Deep vein thrombosis and pulmonary embolism in pregnancy: Treatment
- David R Schwartz, MD
David R Schwartz, MD
- Associate Professor of Clinical Medicine
- Section Chief, Critical Care
- NYU Medical Center
- Atul Malhotra, MD
Atul Malhotra, MD
- Kenneth M Moser Professor, Department of Medicine
- University of California, San Diego
- Steven E Weinberger, MD
Steven E Weinberger, MD
- Adjunct Professor of Medicine
- University of Pennsylvania School of Medicine
- Executive Vice President and CEO Emeritus
- American College of Physicians
- Section Editors
- Lawrence LK Leung, MD
Lawrence LK Leung, MD
- Editor-in-Chief — Hematology
- Section Editor — Disorders of Hemostasis and Coagulation
- Professor of Medicine
- Stanford University School of Medicine
- Charles J Lockwood, MD, MHCM
Charles J Lockwood, MD, MHCM
- Section Editor — Obstetrics
- Senior Vice President, USF Health
- Dean, Morsani College of Medicine
- Professor, Obstetrics and Gynecology
- University of South Florida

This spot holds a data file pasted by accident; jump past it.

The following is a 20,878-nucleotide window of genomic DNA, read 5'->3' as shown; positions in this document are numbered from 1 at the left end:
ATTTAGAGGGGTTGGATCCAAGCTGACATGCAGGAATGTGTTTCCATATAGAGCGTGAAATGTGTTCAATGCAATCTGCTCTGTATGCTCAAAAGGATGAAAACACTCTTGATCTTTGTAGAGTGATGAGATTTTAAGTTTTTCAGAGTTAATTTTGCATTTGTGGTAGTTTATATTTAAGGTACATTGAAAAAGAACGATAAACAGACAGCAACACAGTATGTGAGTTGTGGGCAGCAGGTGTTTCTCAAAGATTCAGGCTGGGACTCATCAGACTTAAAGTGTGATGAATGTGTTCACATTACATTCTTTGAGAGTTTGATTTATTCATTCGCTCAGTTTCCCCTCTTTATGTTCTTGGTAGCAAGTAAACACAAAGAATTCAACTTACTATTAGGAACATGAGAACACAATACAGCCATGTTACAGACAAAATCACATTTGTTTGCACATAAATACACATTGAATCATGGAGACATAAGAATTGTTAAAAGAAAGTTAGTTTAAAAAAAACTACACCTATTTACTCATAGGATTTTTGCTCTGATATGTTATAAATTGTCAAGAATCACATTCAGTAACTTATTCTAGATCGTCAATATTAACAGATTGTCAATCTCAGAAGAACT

- Jess Mandel, MD
Jess Mandel, MD
- Section Editor — Pulmonary Vascular Disease
- Professor of Medicine
- University of California, San Diego
Pregnancy and the puerperium are well-established risk factors for deep vein thrombosis (DVT) and pulmonary embolism (PE), which are collectively referred to as venous thromboembolic disease (VTE). Treatment of VTE in pregnant patients is unique in several ways. (See "Use of anticoagulants during pregnancy and postpartum".)
●Warfarin should be avoided, particularly in the first trimester, because it may be teratogenic.
●Fondaparinux, a synthetic heparin pentasaccharide, is generally avoided due to a paucity of safety data during pregnancy, with the only potential indication in the setting of heparin-induced thrombocytopenia (HIT).
●The direct oral anticoagulants, which include the oral direct thrombin inhibitors and the factor Xa inhibitors, should be avoided due to insufficient information about their safety when used during pregnancy.
●Monitoring of anticoagulant activity tends to be more vigilant because less is known about the appropriate dosing of anticoagulants during pregnancy.To continue reading this article, you must log in with your personal, hospital, or group practice subscription. For more information on subscription options, click below on the option that best describes you:
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